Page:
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updated: 11/18/2011 3:14 PM

How to cool down hot workplace political discussions

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The good news is that the election is still a year away. That's the bad news, too. There may be plenty of time to sort the candidates and the issues, but there also is plenty of time for what often are passionate discussions, debates and arguments.

For small businesses, the quandary is how to let employees discuss the issues without letting those discussions disrupt either the workplace atmosphere or the work flow.

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How to handle political discussions at work already "is a real issue," says Leslie Day, director of HR consulting at Precision Human Resources LLC, part of Precision Payroll, Oakbrook Terrace. Although the right of free speech doesn't necessarily carry into the workplace -- employers generally have a right to set workplace parameters -- prohibiting political discussions is unrealistic, Day says.

"We're in the political season. People have strong feelings," agrees Mark Richards, an adjunct professor in the HR graduate program at the Elgin campus of Webster University, Webster Grove, MO. Yet, Richards continues, "Very few small companies have specific policies governing political activity in the workplace."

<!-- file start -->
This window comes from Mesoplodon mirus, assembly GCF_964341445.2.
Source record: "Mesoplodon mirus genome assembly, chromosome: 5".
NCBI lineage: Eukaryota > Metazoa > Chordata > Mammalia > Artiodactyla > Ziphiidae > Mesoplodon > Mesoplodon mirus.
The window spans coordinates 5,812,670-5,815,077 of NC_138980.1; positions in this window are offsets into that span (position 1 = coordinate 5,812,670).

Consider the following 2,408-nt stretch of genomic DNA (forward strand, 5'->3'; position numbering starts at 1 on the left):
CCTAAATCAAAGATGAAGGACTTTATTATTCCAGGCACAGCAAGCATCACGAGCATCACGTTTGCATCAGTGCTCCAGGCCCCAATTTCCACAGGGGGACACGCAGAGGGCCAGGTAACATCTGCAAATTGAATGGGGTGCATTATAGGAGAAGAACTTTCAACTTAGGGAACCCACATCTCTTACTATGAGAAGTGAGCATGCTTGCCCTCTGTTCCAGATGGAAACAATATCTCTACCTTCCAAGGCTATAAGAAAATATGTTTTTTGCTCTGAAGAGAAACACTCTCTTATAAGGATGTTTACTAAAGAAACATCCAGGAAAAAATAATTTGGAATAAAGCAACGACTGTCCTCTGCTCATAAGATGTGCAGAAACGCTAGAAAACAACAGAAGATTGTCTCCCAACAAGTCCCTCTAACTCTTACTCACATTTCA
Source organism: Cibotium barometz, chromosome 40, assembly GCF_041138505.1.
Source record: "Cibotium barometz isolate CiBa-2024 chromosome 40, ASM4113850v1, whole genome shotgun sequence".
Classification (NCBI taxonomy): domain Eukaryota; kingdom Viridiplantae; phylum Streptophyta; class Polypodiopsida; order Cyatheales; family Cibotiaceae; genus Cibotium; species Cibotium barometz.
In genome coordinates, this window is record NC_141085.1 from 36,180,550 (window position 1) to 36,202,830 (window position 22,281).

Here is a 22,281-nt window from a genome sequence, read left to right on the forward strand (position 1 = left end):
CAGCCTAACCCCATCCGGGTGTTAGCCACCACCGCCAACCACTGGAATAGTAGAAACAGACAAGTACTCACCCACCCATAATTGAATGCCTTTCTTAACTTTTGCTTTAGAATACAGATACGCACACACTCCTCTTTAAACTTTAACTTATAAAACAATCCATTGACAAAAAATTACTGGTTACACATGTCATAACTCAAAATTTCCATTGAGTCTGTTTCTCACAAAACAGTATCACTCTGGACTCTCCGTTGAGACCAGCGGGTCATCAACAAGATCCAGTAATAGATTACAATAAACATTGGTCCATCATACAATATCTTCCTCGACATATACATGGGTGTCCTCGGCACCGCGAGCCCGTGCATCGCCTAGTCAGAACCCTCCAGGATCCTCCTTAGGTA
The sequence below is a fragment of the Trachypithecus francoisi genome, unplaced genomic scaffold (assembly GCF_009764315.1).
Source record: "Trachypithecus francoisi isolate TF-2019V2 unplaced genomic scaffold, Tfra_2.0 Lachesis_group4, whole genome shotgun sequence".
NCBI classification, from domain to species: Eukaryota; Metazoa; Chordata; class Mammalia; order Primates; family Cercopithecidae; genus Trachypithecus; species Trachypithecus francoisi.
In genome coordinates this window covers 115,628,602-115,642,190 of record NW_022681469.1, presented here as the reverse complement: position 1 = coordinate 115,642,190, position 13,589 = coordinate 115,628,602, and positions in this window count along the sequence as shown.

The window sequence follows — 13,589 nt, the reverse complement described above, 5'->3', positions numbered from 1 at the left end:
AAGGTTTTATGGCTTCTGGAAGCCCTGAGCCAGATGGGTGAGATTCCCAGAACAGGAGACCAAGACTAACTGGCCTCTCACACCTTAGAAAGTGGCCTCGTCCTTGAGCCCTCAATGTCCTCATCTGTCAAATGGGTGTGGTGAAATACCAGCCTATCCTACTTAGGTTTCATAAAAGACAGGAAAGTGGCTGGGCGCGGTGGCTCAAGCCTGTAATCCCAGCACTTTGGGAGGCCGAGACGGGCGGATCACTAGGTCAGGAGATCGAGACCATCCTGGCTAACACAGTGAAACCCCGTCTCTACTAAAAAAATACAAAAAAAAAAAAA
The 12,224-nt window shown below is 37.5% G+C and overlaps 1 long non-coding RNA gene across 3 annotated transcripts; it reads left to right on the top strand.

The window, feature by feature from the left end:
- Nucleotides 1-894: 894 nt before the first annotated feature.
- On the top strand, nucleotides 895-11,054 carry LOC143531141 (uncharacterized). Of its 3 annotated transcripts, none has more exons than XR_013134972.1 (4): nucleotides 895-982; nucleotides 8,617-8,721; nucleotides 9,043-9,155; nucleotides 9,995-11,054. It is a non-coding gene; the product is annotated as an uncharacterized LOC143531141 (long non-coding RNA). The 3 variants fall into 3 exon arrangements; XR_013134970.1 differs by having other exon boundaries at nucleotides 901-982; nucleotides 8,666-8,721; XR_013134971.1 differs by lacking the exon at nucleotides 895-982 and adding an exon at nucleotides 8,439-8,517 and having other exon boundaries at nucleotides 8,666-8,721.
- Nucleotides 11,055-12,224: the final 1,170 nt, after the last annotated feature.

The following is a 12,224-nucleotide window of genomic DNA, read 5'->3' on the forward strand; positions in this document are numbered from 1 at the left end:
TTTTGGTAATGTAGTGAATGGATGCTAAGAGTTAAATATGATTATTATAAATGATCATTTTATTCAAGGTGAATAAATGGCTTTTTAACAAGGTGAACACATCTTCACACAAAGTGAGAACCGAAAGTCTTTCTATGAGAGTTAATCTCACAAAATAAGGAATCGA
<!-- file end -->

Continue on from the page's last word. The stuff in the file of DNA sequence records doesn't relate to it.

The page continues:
Those policies, Richards says, likely should include a ban on using company resources -- smart phones and your laptop, for example -- to proselytize on behalf of a candidate or political view. Wearing a "Vote for Joe" button when calling on customers and prospects may not be a good idea either.

"The workplace needs to be neutral," says Karen Codere, a Rosemont-based senior human resources specialist at Insperity Inc., a Houston company that provides HR-related support to smaller businesses.

Besides, she adds, "Employees need to stay focused on what they're there to do -- what we pay them for. Employees shouldn't bring the campaign to work."

There are different approaches to keeping the workplace politically neutral. Codere suggests a "well-crafted policy on political discussion" that lays out company ground rules. Such discussion rules normally are part of a business' code of conduct policy, she says.

"Employers have the right to set rules within the workplace," Codere says. "Most employees are pretty pleased to have a policy (that sets parameters). You can't disrupt business operations."

Day is less enamored of written policies, preferring instead that the business owner approach an employee who may go overboard in the political discussion arena for a one-on-one discussion about what is -- and isn't -- allowed.

"If an employee wants to share information or ask a co-worker's opinion on an issue or a candidate, that's OK," Day says. "When employees are interacting in a positive way, that's OK."

On the other hand, if an employee tries to dominate the discussion or impose an opinion, then, Day says, it's time for the boss to step in with a private one-on-one conversation about respecting others and their opinions.

• Jim Kendall welcomes comments at JKendall@121MarketingResources.com.

2011 121 Marketing Resources Inc.

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